The Hunger Winter
During the harsh winter of 1944-1945 a large part of the German-occupied Netherlands suffered from severe shortages of food and fuel. This would result in the death of some 20.000 civilians. The famine, known as the ‘Hunger Winter’, would last until the surrender of German forces in May 1945.
In the Netherlands, the winter of 1944-1945 was one of the harshest on record. During this time a large part of the country suffered from severe shortages of food and fuel which in the end would result in the death of some 20.000 civilians.
These problems had been foreseen for a long time. In September 1944 the first warnings of an impending food shortage reached the Dutch government in exile in London. Initially no action was taken. The Dutch officials and the Allied high command had hoped that the northern part of the country would be liberated after the successful completion of Operation Market Garden. This was not to be the case. Operation Market Garden failed and the country was divided into an occupied northern half and a largely liberated southern half.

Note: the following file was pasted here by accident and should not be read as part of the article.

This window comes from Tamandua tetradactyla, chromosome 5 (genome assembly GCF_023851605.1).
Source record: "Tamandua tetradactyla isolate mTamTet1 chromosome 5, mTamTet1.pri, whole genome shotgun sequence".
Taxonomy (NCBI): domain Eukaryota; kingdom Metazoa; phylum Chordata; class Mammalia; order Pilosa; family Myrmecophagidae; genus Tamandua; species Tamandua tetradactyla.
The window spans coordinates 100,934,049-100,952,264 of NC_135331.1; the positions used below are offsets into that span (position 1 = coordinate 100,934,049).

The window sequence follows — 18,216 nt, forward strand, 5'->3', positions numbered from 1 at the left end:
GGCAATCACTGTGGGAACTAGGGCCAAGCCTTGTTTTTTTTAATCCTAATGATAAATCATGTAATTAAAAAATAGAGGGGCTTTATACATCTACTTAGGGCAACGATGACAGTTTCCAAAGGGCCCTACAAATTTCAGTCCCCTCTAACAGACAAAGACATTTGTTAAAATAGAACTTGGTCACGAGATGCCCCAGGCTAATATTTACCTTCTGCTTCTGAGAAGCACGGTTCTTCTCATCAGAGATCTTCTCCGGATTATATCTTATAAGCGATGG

In September the Dutch government in exile appealed to the Dutch railway workers to go on strike in support of Market Garden. The strike was intended to cripple the Dutch infrastructure and prevent the German army from quickly and effectively moving forces and supplies to the front. 30.000 workers responded to the call and went on strike. This created logistic problems for the German troops but also contributed to the already existing food shortages in the Western provinces. Reprisals by the German occupiers aggravated the situation. The German military took control of the railway network and cut off food and fuel transports to the Northwestern part of the Netherlands for six weeks. The ensuing famine , known as the ‘Hunger Winter’, would last until the final surrender of German forces in the Netherlands in early May 1945.